Note also that many of the signatories are listed by the institution where they obtained their Ph.Ds, which does not indicate any current affiliation. So, for instance “Alfred G. Ratz, Ph.D. Engineering Physics, University of Toronto” does not currently have any affiliation with the University of Toronto, and Google does not reveal any current affiliation for Ratz whatsoever. In fact, relatively quick searches reveal that a very large percentage of the signatories have no academic affiliation at all; the number of biologists actively researching biological issues even remotely related to evolution can be counted on one hand.

    http://www.nytimes.com/2006/02/21/science/sciencespecial2/21peti.html?oref=slogin

    Article from 2006:

    In the recent skirmishes over evolution, advocates who have pushed to dilute its teaching have regularly pointed to a petition signed by 514 scientists and engineers.

    The petition, they say, is proof that scientific doubt over evolution persists. But random interviews with 20 people who signed the petition and a review of the public statements of more than a dozen others suggest that many are evangelical Christians, whose doubts about evolution grew out of their religious beliefs. And even the petition’s sponsor, the Discovery Institute in Seattle, says that only a quarter of the signers are biologists, whose field is most directly concerned with evolution. The other signers include 76 chemists, 75 engineers, 63 physicists and 24 professors of medicine….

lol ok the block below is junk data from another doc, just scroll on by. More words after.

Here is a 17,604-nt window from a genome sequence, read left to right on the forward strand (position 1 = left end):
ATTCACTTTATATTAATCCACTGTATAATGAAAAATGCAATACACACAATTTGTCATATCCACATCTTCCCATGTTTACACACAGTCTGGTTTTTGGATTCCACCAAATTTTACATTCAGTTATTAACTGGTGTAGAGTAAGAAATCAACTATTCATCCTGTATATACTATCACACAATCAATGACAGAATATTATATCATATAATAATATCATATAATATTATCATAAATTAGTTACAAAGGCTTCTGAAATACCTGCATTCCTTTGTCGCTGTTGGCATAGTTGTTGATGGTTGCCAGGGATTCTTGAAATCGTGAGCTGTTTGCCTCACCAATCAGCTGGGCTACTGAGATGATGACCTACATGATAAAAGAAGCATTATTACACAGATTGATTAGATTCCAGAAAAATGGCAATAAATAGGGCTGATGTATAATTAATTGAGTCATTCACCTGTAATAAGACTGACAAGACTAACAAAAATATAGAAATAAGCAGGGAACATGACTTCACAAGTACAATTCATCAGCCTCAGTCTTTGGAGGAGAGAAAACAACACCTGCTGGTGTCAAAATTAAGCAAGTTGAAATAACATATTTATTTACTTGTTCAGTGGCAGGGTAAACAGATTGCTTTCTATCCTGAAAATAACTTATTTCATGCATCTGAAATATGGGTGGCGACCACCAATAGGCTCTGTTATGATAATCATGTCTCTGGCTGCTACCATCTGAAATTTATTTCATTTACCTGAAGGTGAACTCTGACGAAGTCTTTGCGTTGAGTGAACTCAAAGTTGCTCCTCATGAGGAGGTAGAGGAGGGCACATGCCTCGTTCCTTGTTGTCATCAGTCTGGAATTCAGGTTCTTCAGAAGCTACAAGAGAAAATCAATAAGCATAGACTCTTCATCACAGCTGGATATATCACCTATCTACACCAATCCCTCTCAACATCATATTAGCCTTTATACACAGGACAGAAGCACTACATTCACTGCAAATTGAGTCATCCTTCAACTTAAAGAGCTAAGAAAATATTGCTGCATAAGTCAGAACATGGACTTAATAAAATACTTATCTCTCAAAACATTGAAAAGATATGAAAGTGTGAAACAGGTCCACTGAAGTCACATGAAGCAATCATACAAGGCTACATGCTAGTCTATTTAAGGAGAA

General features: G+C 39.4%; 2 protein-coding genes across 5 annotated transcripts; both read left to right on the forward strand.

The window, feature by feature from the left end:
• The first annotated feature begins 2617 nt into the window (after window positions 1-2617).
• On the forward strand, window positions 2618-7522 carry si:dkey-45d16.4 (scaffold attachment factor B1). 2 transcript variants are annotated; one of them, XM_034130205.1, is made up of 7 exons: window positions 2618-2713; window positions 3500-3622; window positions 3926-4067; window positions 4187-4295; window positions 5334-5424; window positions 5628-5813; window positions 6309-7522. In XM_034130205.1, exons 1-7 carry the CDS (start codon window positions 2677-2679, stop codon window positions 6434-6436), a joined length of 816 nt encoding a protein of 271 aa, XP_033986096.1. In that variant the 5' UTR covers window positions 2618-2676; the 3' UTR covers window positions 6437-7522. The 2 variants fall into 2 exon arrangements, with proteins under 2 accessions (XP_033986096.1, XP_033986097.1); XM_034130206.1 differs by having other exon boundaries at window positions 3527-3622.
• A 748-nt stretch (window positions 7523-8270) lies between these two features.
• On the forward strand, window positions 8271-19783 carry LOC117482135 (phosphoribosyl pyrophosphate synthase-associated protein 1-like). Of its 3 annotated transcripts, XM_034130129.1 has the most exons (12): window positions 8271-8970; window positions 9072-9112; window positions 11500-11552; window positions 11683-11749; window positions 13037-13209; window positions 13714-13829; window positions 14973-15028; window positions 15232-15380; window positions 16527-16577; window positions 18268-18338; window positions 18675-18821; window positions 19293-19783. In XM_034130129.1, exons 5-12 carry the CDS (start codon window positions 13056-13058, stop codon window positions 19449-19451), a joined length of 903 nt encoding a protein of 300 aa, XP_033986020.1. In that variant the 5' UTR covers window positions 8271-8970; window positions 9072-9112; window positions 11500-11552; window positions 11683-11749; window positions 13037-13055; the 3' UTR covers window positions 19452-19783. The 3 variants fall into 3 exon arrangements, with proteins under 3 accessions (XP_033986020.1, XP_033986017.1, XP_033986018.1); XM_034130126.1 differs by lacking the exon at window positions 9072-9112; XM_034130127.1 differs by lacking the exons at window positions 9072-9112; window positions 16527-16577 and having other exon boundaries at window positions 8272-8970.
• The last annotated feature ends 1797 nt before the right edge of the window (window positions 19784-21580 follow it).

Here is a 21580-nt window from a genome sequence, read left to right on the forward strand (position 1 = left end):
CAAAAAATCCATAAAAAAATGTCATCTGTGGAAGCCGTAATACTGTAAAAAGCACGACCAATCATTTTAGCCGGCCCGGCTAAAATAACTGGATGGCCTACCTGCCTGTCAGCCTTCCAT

It also includes many with more modest positions, like Thomas H. Marshall, director of public works in Delaware, Ohio, who has a doctorate in environmental ecology. The Discovery Institute says 128 signers hold degrees in the biological sciences and 26 in biochemistry. That leaves more than 350 nonbiologists, including Dr. Tour, Dr. Picard and Dr. Skell.

    Of the 128 biologists who signed, few conduct research that would directly address the question of what shaped the history of life……

    http://www.sciencemeetsreligion.org/evolution/scientists-evolution.php

    In short, no matter how one objectively compares these lists, it is a fair conclusion that several hundred times as many well-qualified professional scientists accept the main precepts of evolution as dissent from them. And, given that the number of signers of the Discovery Institute list has hardly grown at all in the past two or three years, there is no indication that the number of dissenting scientists is sharply growing relative to those who have declared their support of evolution.

    Count on creationists to pack in as much failure as possible into one little package.

  131. Vicki, duly vaccinated tool of the feminist conspiracy says